Gregory Heisler is a very talented photographer who believes in that technique can limit creativity. In a video giving advice to photographers, he stated “looking outside yourself for what’s going to spark your career or photo will not help you more than your own mind. Techniques are like gloves anyone can buy them and wear them for different occasions, your vision is like a fingerprint they don’t change. Techniques may actually hide your fingerprint so it doesn’t show as well.” He was saying that all photographers utilize techniques in their work but if you are wrapped up in the technique you use to compose a photo you lose the unique way you would take the photo. In Heisler’s photography, I notice there are a lot of black and white frames using a wide range of lighting techniques such as split, rim, short, broad and 3- point lighting. His skills also carry over to his color photography, his subjects looking comfortable in the frame as if they weren’t overly instructed to pose a certain way. As a photographer, he has a don’t think too hard, just shoot type of personality about him. He advises other photographers not to spend time studying the work of their idols and aspiring to be like them. He says ” Don’t think about how someone else would shoot think about how you would shoot then do it”. It means that photographers shouldn’t compose under the constraints of “how would this person/ or that person do it”, the only person you should be comparing your work to is yourself. He also encourages photographers to be resourceful and ready to shoot under any circumstances because there’s always a chance things will not go as planned. It’s possible that professional lighting won’t be available or you won’t have as much time with a subject as you may have anticipated, but you must be prepared to work well under pressure.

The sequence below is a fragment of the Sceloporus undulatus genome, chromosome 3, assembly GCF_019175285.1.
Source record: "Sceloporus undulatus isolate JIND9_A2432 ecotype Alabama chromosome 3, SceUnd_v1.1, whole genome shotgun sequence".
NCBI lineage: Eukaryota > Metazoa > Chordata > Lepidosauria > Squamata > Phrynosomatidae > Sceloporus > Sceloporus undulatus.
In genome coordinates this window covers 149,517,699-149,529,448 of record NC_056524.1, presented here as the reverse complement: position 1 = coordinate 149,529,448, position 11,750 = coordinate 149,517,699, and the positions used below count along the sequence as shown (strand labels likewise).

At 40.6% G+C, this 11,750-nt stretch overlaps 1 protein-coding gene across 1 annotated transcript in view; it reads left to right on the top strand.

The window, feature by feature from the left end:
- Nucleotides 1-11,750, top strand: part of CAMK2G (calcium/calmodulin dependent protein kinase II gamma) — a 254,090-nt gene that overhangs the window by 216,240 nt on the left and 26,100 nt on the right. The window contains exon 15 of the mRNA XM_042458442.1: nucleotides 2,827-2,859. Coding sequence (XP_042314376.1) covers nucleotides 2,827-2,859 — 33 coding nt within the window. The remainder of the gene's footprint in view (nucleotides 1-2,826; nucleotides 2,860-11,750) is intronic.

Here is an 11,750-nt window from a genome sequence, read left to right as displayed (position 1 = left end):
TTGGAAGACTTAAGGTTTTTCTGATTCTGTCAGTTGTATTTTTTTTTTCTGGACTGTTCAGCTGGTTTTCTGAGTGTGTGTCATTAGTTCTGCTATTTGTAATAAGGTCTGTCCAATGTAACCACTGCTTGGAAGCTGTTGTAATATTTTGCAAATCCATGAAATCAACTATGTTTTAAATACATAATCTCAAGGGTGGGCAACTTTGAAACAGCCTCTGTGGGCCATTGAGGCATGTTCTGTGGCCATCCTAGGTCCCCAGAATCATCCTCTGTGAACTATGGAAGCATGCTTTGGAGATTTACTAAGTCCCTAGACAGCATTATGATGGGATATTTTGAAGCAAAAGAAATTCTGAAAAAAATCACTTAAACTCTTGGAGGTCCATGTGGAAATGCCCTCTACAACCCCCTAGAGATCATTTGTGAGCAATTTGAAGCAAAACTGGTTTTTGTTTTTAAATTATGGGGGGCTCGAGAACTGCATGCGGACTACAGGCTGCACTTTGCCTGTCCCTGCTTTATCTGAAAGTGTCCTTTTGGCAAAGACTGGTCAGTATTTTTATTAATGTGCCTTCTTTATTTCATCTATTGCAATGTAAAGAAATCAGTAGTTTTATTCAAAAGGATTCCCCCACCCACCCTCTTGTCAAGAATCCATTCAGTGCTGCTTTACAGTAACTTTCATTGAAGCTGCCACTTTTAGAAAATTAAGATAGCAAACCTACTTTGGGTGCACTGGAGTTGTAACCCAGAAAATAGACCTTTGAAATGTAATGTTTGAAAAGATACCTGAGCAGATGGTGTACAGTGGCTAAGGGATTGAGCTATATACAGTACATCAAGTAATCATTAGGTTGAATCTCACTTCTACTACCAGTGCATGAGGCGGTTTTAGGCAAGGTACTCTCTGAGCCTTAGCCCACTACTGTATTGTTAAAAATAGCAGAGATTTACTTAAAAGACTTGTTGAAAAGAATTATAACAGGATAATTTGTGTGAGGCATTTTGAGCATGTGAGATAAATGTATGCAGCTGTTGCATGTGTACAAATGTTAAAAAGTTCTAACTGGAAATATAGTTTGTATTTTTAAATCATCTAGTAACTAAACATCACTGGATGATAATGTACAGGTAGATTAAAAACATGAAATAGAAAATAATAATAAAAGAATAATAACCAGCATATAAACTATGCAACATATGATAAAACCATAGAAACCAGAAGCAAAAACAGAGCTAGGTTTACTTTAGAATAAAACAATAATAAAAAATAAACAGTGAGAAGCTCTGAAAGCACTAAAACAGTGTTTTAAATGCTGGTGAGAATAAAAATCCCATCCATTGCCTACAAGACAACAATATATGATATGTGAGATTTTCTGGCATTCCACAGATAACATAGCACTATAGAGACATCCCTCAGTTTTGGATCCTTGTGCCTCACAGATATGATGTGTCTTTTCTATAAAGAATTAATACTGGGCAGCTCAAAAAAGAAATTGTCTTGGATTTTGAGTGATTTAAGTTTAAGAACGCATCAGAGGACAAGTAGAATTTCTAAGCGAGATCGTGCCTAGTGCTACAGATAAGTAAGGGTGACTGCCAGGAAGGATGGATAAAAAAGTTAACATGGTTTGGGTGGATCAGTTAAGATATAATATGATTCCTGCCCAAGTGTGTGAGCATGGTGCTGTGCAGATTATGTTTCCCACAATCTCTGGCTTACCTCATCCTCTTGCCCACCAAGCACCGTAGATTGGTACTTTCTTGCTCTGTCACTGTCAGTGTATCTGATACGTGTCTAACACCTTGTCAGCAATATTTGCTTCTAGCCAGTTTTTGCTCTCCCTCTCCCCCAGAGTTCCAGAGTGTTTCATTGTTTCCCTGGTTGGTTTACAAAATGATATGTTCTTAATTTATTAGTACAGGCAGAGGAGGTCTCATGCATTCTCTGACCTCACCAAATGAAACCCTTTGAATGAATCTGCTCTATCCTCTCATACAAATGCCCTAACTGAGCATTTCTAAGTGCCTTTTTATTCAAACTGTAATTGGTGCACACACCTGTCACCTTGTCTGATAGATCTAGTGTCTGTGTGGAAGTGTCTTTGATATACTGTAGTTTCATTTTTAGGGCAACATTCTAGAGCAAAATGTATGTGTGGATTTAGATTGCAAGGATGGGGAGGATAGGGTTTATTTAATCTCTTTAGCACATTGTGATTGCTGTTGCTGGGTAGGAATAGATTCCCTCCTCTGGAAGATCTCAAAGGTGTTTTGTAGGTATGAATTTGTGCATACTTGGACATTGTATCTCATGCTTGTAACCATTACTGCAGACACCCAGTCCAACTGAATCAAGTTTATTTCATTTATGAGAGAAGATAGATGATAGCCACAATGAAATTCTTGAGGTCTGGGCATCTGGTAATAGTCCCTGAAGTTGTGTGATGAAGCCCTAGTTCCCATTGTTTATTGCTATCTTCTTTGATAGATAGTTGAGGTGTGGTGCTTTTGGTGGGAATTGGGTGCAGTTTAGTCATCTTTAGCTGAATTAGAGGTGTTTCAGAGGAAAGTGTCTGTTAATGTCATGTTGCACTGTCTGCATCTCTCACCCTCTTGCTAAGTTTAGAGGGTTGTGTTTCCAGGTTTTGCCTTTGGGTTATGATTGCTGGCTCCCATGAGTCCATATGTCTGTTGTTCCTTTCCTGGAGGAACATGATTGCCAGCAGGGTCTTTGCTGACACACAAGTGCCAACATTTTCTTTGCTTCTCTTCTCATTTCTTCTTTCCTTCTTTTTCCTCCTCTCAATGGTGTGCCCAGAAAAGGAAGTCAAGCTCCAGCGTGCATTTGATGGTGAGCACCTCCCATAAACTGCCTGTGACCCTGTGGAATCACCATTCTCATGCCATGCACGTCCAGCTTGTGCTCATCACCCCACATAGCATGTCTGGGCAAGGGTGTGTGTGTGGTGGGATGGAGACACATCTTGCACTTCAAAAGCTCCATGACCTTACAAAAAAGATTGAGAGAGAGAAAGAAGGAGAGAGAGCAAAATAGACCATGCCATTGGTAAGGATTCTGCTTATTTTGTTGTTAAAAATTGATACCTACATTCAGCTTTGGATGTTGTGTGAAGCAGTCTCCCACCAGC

Throughout all of my semesters in photography, I’ve found that I enjoy photographing two main concepts. Portraits and food. I remember the first time I photographed food in my Photography 2 class in the spring, it was one of the best classes we ever had. It seemed like being able to make interesting compositions while eating brought out the human side of all the students in the class. Looking at Andrew Scrivani’s work I am memorized by the attention to detail and composition skills used in the photos. What makes food photography interesting is selling the the viewer the desire to eat or drink whatever your photographing. You’ll know you’ve reached your goal when even you find yourself wanting to eat it too. In the photo above, I was drawn to the feeling of wonder I got from looking at the bubbles of the beverage. It also made me feel a sense of mystery and intrigue because of the shallow depth of field, I was caught between wanting to drink it and wanting to stare at it all day. In Scrivani’s second photo, I’m drawn to the use of color and the complimenting background. The photo feels light and healthy with the background not clashing with the subject but adding to the ambiance. I also find it interesting that I don’t feel the same type of desire that a person might feel when looking at a photo of a Big Mac from McDonald’s or a Whopper from Burger King. Fast food advertising always seem so aggressive and demanding when promoting their items kind of playing on the idea that a consumer might feel less fulfilled by not eating that burger and fries. Scivani’s approach is more calm and inviting building a consumers interest in the food rather than playing on insecurities.